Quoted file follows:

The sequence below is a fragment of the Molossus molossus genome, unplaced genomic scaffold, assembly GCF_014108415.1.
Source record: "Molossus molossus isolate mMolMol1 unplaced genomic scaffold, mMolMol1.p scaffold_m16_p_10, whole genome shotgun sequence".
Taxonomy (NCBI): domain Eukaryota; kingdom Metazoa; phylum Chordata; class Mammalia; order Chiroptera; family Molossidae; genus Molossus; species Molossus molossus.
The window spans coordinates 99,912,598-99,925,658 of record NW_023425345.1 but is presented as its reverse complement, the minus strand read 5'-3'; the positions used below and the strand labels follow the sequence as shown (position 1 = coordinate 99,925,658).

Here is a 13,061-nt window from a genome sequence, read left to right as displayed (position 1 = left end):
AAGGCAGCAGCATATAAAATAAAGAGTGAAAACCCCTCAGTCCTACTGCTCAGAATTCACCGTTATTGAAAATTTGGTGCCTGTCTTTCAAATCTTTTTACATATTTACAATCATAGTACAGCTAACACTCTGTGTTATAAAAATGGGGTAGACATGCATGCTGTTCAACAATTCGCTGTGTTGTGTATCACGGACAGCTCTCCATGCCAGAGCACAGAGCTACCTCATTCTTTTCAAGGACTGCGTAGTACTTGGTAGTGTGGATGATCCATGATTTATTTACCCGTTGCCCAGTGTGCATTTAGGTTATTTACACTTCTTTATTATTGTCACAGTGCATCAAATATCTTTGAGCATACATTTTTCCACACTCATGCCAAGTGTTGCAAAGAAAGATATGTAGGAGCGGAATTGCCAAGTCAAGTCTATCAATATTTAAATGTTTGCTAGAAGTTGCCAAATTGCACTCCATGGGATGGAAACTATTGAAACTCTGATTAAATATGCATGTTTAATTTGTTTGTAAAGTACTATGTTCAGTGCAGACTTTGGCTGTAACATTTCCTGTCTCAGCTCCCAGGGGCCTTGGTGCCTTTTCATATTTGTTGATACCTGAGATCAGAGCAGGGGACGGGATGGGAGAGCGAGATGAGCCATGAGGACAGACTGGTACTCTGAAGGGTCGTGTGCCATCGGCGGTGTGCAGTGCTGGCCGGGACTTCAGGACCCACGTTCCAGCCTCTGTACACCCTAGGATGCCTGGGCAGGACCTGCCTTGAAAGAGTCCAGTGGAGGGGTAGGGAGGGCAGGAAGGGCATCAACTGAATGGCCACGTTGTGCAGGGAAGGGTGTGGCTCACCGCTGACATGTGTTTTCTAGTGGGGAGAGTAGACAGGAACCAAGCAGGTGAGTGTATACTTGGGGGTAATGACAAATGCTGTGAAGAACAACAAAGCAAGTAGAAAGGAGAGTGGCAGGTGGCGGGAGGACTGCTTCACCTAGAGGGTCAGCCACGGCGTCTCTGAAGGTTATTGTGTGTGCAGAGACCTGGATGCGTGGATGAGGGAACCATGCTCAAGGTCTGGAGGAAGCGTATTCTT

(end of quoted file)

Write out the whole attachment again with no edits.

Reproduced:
The sequence below is a fragment of the Molossus molossus genome, unplaced genomic scaffold, assembly GCF_014108415.1.
Source record: "Molossus molossus isolate mMolMol1 unplaced genomic scaffold, mMolMol1.p scaffold_m16_p_10, whole genome shotgun sequence".
Taxonomy (NCBI): domain Eukaryota; kingdom Metazoa; phylum Chordata; class Mammalia; order Chiroptera; family Molossidae; genus Molossus; species Molossus molossus.
The window spans coordinates 99,912,598-99,925,658 of record NW_023425345.1 but is presented as its reverse complement, the minus strand read 5'-3'; the positions used below and the strand labels follow the sequence as shown (position 1 = coordinate 99,925,658).

Here is a 13,061-nt window from a genome sequence, read left to right as displayed (position 1 = left end):
AAGGCAGCAGCATATAAAATAAAGAGTGAAAACCCCTCAGTCCTACTGCTCAGAATTCACCGTTATTGAAAATTTGGTGCCTGTCTTTCAAATCTTTTTACATATTTACAATCATAGTACAGCTAACACTCTGTGTTATAAAAATGGGGTAGACATGCATGCTGTTCAACAATTCGCTGTGTTGTGTATCACGGACAGCTCTCCATGCCAGAGCACAGAGCTACCTCATTCTTTTCAAGGACTGCGTAGTACTTGGTAGTGTGGATGATCCATGATTTATTTACCCGTTGCCCAGTGTGCATTTAGGTTATTTACACTTCTTTATTATTGTCACAGTGCATCAAATATCTTTGAGCATACATTTTTCCACACTCATGCCAAGTGTTGCAAAGAAAGATATGTAGGAGCGGAATTGCCAAGTCAAGTCTATCAATATTTAAATGTTTGCTAGAAGTTGCCAAATTGCACTCCATGGGATGGAAACTATTGAAACTCTGATTAAATATGCATGTTTAATTTGTTTGTAAAGTACTATGTTCAGTGCAGACTTTGGCTGTAACATTTCCTGTCTCAGCTCCCAGGGGCCTTGGTGCCTTTTCATATTTGTTGATACCTGAGATCAGAGCAGGGGACGGGATGGGAGAGCGAGATGAGCCATGAGGACAGACTGGTACTCTGAAGGGTCGTGTGCCATCGGCGGTGTGCAGTGCTGGCCGGGACTTCAGGACCCACGTTCCAGCCTCTGTACACCCTAGGATGCCTGGGCAGGACCTGCCTTGAAAGAGTCCAGTGGAGGGGTAGGGAGGGCAGGAAGGGCATCAACTGAATGGCCACGTTGTGCAGGGAAGGGTGTGGCTCACCGCTGACATGTGTTTTCTAGTGGGGAGAGTAGACAGGAACCAAGCAGGTGAGTGTATACTTGGGGGTAATGACAAATGCTGTGAAGAACAACAAAGCAAGTAGAAAGGAGAGTGGCAGGTGGCGGGAGGACTGCTTCACCTAGAGGGTCAGCCACGGCGTCTCTGAAGGTTATTGTGTGTGCAGAGACCTGGATGCGTGGATGAGGGAACCATGCTCAAGGTCTGGAGGAAGCGTATTCTT